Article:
|27 October, 2019

Top Dubai developer cautions against 'disaster' triggered by oversupply

"We're entering a crossroads now. Either we fix this problem and we can grow from here or we are going to see a disaster."

Image used for illustrative purpose. The skyscrapers in Dubai, United Arab Emirates.

Image used for illustrative purpose. The skyscrapers in Dubai, United Arab Emirates.

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Dubai has to stop all new residential construction for one or two years to avoid an economic disaster triggered by continued oversupply, Damac Properties Chairman Hussain Sajwani said in a Bloomberg interview.

“We’re entering a crossroads now. Either we fix this problem and we can grow from here or we are going to see a disaster,” Sajwani said.

“All we need is just to freeze the supply. Reduce it for a year, maybe 18 months, maybe 2 years,” Sajwani, one of the biggest builders in the emirate, was quoted as saying.

Dubai’s housing market remains "oversupplied" in spite of the drop in prices over the last few years, investment firm UBS Global Wealth Management said in its report earlier this month.

According to property consultants JLL, about 30,000 new homes will be built this year, twice the demand in Dubai.

Damac has reduced new sales in the past two years and will focus on selling the properties in its inventory, Sajwani told Blooomberg. Still, the developer will complete 4,000 homes this year and another 6,000 in 2020, the report said.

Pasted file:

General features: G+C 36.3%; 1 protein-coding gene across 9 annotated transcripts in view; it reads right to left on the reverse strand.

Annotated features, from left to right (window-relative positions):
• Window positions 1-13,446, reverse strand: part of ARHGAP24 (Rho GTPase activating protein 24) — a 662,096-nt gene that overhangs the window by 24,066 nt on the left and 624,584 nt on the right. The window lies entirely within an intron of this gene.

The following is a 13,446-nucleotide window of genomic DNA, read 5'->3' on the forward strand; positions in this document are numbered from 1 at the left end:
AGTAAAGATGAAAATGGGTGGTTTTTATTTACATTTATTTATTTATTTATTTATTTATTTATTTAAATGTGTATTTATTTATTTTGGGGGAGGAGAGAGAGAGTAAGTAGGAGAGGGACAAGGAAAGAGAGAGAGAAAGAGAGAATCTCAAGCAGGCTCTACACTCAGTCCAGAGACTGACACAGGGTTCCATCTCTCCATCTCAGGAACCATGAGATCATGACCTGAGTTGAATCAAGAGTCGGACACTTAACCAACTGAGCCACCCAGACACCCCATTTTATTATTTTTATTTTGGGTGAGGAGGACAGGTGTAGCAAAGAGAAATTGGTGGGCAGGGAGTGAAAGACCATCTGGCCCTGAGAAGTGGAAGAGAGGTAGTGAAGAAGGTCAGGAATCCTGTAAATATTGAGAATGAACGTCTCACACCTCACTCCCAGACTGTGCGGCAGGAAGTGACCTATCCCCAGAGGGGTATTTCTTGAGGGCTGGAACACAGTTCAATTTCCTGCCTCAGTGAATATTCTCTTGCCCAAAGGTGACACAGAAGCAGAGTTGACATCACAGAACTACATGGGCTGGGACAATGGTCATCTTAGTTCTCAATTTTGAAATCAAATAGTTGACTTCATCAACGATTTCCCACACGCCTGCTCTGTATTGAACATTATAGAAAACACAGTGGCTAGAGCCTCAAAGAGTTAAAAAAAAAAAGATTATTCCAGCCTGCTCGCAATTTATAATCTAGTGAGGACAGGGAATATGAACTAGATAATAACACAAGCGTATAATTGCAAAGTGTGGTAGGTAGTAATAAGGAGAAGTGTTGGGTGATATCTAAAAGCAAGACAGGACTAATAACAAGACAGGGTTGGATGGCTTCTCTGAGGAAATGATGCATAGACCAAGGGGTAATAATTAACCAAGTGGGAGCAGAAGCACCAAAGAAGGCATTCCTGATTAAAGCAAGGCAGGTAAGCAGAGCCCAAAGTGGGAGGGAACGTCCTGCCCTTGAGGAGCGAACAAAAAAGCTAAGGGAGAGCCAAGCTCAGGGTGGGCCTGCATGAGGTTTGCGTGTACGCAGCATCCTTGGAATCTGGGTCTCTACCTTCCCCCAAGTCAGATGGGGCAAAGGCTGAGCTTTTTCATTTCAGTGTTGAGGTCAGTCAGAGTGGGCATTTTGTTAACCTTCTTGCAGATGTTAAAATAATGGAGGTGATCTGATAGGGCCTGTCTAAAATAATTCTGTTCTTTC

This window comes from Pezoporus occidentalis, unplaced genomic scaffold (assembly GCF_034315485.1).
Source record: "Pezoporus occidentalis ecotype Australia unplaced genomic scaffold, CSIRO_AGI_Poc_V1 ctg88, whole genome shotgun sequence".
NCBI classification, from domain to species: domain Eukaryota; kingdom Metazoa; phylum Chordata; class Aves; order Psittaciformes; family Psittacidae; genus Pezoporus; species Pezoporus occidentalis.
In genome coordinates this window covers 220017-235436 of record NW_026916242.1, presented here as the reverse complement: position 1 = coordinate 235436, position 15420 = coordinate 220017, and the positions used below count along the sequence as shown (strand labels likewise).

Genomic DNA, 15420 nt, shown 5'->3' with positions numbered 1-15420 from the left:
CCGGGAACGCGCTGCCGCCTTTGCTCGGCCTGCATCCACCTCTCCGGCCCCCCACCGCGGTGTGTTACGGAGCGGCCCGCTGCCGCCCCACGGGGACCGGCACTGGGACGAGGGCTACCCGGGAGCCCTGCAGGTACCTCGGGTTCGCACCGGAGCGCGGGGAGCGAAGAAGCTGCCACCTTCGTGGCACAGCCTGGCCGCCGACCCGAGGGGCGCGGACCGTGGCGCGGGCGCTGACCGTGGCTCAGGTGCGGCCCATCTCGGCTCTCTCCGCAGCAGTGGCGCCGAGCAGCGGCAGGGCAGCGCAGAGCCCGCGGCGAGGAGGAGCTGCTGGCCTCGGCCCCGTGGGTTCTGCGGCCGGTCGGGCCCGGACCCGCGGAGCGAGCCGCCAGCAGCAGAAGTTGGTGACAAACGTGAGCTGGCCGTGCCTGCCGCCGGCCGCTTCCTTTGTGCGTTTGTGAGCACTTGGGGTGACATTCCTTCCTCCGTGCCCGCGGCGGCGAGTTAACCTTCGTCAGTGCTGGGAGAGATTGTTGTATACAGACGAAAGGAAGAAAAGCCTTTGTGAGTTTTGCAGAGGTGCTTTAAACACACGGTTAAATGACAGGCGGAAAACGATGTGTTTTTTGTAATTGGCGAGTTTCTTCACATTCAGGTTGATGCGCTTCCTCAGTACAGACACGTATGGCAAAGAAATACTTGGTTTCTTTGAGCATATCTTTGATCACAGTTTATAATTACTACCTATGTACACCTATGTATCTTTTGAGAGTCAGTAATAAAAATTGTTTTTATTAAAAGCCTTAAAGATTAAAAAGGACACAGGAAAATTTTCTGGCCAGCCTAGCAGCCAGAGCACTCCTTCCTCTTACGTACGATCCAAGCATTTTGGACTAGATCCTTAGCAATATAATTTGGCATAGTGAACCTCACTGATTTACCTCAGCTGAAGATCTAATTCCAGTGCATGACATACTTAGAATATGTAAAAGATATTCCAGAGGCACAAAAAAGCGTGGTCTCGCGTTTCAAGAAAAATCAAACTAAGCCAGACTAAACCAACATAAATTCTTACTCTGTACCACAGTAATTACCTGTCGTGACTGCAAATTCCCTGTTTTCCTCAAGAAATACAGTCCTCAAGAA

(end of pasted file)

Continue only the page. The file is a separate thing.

According to Sajwani, not dealing with the issue of oversupply could cause trouble for Dubai's banks as the reducing value of residential units will lead to a surge in bad loans and higher provisions against default.

On Thursday, the UAE Central Bank released its proposed frame work for banks on the industry's exposure to the real estate sector, noting that exposures above a set threshold will be subject to additional regulatory requirements. 

The primary objective of the proposed framework is to enhance financial stability by re-designing regulatory measures aimed at exposures of banks to the real estate sector.

Earlier this month, in a move to ease home mortgages, the central bank directed banks to replace the 3 percent early settlement fee that was introduced in 2018 with one percent of the outstanding balance, or 10,000 UAE dirhams.

"There is a draft paper for real estate lending with the UAE Banks Federation (UBF) and the banking sector which will review and give feedback to have a proper policy in lending cap for the real estate sector," said Abdul Aziz al-Ghurair, head of the United Arab Emirates Banks Federation, on the sidelines of a conference last Monday.

"This is to protect the whole economy, you can’t have all your lending in one sector. If the sector is impacted, the whole banking industry gets impacted, this is a prudent decision," he added.

(Writing by Seban Scaria seban.scaria@refinitiv.com, editing by Daniel Luiz)

© ZAWYA 2019

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